Association of Risk Factors with Patient-Reported Voice and Speech Symptoms among Long-term Survivors of Oropharyngeal Cancer

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Abstract

Importance: Voice and speech production are critical physiological functions that affect quality of life and may deteriorate substantially after oropharyngeal cancer (OPC) treatment. There is limited knowledge about risk factors associated with voice and speech outcomes among survivors of OPC. Objective: To identify the risk factors of voice and speech symptoms among long-term survivors of OPC. Design, Setting, and Participants: This retrospective cohort study with cross-sectional survivorship survey administration includes cancer-free survivors of OPC who were treated curatively between January 2000 and December 2013 at MD Anderson Cancer Center (Houston, Texas) who participated in a survey from September 2015 to July 2016. Of 906 survivors of OPC with a median survival duration at time of survey of 6 years (range, 1-16 years), patient-rated voice and speech outcomes for 881 were available and analyzed. The data were analyzed from June 30, 2020, to February 28, 2021. Main Outcomes and Measures: The primary outcome variable was patient-reported voice and speech scores that were measured using the MD Anderson Symptom Inventory-Head and Neck Cancer Module. Voice and speech scores of 0 to 4 were categorized as none to mild symptoms, and scores of 5 to 10 were categorized as moderate to severe symptoms. Risk factors for moderate to severe voice and speech symptoms were identified by multivariable logistic regression. Results: Among 881 survivors of OPC (median [range] age, 56 [32-84] years; 140 women [15.5%]; 837 White [92.4%], 17 Black [1.9%], and 35 Hispanic individuals [3.8%]), 113 (12.8%) reported moderate to severe voice and speech scores. Increasing survival time (odds ratio [OR], 1.17; 95% CI, 1.06-1.30) and increasing total radiation dose (OR, 1.16; 95% CI, 1.00-1.34), Black race (OR, 3.90; 95% CI, 1.02-14.89), Hispanic ethnicity (OR, 3.74; 95% CI, 1.50-9.35), current cigarette smoking at the time of survey (OR, 3.98; 95% CI, 1.56-10.18), treatment with induction and concurrent chemotherapy (OR, 1.94; 95% CI, 1.06-3.57), and late (OR, 7.11; 95% CI, 3.08-16.41) and baseline lower cranial neuropathy (OR, 8.70; 95% CI, 3.01-25.13) were risk factors associated with moderate to severe voice and speech symptoms. Intensity-modulated radiotherapy split-field regimen (OR, 0.31; 95% CI, 0.12-0.80; P =.01) was associated with lower likelihood of moderate to severe voice and speech symptoms. Conclusions and Relevance: This large OPC survivorship cohort study identified many treatment-related factors, including increasing total radiotherapy dose, multimodality induction and concurrent chemotherapy regimens, and continued smoking, as well as clinical and demographic factors, as risk factors that were associated with moderate to severe voice and speech symptoms. The key findings in this study were the protective associations of split-field radiation and that longer-term survivors, and those who continued to smoke, had worse voice and speech symptoms. These findings may inform research and effective targeted clinical voice and speech preservation interventions and smoking cessation interventions to maximize voice and speech function and address quality of life among patients with OPC..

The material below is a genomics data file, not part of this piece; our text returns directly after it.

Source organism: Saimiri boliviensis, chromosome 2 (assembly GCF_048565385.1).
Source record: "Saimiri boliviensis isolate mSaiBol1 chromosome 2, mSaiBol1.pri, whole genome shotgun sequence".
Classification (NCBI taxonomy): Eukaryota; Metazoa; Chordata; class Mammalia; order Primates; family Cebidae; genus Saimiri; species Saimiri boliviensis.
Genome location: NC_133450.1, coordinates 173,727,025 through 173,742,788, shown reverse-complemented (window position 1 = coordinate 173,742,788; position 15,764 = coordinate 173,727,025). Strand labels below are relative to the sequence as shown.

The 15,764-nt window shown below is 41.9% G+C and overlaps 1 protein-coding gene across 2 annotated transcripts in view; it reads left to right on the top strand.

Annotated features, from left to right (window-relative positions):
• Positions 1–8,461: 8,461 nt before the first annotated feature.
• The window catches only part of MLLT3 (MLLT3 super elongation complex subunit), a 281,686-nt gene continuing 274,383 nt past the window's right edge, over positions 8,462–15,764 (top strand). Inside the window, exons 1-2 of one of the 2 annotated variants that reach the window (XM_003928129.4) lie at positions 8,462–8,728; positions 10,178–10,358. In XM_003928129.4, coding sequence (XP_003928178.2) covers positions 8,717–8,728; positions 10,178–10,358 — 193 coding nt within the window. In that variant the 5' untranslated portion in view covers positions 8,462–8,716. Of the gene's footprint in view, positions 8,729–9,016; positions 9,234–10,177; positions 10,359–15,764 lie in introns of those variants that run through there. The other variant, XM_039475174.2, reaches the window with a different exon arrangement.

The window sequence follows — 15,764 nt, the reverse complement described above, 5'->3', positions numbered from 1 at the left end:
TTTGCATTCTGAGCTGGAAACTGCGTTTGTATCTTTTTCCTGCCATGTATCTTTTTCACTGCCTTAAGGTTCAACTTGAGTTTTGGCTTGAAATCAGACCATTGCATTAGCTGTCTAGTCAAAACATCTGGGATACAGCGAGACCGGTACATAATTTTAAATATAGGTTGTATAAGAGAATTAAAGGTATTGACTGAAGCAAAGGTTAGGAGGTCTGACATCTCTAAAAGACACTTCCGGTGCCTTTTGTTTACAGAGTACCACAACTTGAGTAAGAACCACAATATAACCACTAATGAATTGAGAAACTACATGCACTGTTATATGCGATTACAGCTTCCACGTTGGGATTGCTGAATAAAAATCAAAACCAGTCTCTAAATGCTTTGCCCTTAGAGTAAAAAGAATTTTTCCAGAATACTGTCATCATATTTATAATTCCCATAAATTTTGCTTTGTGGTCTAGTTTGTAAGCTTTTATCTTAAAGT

Original languageEnglish (US)
JournalJAMA Otolaryngology - Head and Neck Surgery
DOIs
StateAccepted/In press - 2021

ASJC Scopus subject areas

  • Surgery
  • Otorhinolaryngology

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